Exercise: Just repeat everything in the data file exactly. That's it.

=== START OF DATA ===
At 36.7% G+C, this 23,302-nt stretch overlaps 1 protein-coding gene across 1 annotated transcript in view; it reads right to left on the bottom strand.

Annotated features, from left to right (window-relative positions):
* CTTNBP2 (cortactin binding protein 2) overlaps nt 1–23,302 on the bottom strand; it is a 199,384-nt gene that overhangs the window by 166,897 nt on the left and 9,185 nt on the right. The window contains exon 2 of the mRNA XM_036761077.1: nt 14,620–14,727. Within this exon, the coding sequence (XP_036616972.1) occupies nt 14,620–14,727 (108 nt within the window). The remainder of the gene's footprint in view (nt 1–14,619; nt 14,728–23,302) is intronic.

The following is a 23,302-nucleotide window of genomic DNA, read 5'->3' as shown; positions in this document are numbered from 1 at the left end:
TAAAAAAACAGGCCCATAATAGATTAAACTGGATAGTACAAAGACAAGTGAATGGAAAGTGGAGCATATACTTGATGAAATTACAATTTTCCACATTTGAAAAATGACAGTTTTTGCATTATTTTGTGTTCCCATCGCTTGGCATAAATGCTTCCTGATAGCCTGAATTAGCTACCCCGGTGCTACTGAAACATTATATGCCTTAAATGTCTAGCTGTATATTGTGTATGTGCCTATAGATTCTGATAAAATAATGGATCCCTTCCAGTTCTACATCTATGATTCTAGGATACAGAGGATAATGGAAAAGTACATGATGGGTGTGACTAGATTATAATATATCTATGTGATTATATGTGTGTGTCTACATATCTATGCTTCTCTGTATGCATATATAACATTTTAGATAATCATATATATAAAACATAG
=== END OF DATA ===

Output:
At 36.7% G+C, this 23,302-nt stretch overlaps 1 protein-coding gene across 1 annotated transcript in view; it reads right to left on the bottom strand.

Annotated features, from left to right (window-relative positions):
* CTTNBP2 (cortactin binding protein 2) overlaps nt 1–23,302 on the bottom strand; it is a 199,384-nt gene that overhangs the window by 166,897 nt on the left and 9,185 nt on the right. The window contains exon 2 of the mRNA XM_036761077.1: nt 14,620–14,727. Within this exon, the coding sequence (XP_036616972.1) occupies nt 14,620–14,727 (108 nt within the window). The remainder of the gene's footprint in view (nt 1–14,619; nt 14,728–23,302) is intronic.

The following is a 23,302-nucleotide window of genomic DNA, read 5'->3' as shown; positions in this document are numbered from 1 at the left end:
TAAAAAAACAGGCCCATAATAGATTAAACTGGATAGTACAAAGACAAGTGAATGGAAAGTGGAGCATATACTTGATGAAATTACAATTTTCCACATTTGAAAAATGACAGTTTTTGCATTATTTTGTGTTCCCATCGCTTGGCATAAATGCTTCCTGATAGCCTGAATTAGCTACCCCGGTGCTACTGAAACATTATATGCCTTAAATGTCTAGCTGTATATTGTGTATGTGCCTATAGATTCTGATAAAATAATGGATCCCTTCCAGTTCTACATCTATGATTCTAGGATACAGAGGATAATGGAAAAGTACATGATGGGTGTGACTAGATTATAATATATCTATGTGATTATATGTGTGTGTCTACATATCTATGCTTCTCTGTATGCATATATAACATTTTAGATAATCATATATATAAAACATAG